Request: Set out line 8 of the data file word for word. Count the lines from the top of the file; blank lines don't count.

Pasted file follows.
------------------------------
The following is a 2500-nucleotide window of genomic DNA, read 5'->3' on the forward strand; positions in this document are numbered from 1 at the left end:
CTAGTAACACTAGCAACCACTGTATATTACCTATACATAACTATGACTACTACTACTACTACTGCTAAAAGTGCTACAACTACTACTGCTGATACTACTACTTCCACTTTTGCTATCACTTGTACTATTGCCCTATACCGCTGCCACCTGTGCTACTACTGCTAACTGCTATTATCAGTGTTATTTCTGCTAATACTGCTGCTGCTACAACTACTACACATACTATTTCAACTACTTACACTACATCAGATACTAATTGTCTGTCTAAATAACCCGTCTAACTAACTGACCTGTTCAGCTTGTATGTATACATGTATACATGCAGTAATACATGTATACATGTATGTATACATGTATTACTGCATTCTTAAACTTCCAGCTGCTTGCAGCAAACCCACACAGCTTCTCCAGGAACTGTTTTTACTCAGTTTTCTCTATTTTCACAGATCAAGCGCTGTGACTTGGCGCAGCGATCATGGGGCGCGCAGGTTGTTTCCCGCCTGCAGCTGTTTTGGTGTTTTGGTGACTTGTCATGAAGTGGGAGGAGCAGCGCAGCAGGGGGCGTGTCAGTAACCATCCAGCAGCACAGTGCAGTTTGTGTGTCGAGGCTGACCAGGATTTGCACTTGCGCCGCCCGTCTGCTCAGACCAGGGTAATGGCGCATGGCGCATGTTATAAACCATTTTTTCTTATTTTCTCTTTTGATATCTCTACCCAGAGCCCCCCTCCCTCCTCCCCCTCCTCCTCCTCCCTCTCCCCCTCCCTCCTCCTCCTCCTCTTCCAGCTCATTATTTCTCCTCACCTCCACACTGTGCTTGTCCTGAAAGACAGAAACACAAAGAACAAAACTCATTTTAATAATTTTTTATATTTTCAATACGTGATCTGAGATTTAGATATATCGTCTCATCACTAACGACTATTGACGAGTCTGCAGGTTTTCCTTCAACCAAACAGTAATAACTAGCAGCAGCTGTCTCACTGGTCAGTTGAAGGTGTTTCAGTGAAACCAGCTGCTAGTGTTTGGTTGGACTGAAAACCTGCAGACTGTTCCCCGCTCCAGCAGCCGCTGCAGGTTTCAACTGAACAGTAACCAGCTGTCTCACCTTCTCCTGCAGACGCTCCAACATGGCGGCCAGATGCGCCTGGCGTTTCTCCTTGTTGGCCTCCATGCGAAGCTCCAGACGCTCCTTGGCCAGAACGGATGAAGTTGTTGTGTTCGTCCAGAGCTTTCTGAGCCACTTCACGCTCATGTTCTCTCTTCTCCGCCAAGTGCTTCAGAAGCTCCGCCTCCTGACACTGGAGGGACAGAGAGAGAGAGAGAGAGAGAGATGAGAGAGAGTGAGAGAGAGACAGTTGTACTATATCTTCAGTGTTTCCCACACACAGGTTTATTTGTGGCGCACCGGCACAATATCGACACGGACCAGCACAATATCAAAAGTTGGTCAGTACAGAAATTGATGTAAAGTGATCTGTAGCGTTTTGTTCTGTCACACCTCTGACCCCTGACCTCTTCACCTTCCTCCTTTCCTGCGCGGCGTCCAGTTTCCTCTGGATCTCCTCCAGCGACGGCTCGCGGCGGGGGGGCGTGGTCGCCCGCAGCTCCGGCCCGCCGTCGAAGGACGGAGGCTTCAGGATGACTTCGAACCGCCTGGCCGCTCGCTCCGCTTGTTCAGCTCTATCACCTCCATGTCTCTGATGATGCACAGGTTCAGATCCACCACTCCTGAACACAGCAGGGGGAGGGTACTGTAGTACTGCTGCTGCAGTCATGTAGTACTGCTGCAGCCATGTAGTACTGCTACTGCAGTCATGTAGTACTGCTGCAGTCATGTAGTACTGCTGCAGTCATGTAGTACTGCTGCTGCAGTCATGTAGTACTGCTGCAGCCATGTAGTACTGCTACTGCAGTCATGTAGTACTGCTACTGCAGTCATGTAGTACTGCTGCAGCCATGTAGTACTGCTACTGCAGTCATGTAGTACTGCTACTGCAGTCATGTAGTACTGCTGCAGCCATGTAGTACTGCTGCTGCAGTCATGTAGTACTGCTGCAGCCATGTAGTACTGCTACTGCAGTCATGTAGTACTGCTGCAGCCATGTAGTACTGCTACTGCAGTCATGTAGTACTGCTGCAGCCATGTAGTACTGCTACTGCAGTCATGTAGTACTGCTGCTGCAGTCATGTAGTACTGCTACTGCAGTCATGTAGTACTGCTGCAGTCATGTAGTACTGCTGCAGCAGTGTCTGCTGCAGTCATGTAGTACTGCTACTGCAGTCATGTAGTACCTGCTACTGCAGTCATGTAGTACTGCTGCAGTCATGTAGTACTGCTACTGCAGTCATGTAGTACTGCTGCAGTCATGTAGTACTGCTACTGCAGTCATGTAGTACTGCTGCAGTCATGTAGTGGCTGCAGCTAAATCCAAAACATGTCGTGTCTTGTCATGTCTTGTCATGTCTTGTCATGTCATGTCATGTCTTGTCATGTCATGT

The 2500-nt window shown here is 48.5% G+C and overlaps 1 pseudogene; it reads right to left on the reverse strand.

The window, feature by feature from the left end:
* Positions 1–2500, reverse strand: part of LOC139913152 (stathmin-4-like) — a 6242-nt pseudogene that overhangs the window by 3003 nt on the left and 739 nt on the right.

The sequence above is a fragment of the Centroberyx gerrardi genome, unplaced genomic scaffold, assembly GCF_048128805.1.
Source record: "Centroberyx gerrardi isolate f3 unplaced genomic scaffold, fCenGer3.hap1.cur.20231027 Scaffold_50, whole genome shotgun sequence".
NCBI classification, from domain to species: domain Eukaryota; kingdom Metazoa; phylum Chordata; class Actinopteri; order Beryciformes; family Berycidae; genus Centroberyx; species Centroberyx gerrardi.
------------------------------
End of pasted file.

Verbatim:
NCBI classification, from domain to species: domain Eukaryota; kingdom Metazoa; phylum Chordata; class Actinopteri; order Beryciformes; family Berycidae; genus Centroberyx; species Centroberyx gerrardi.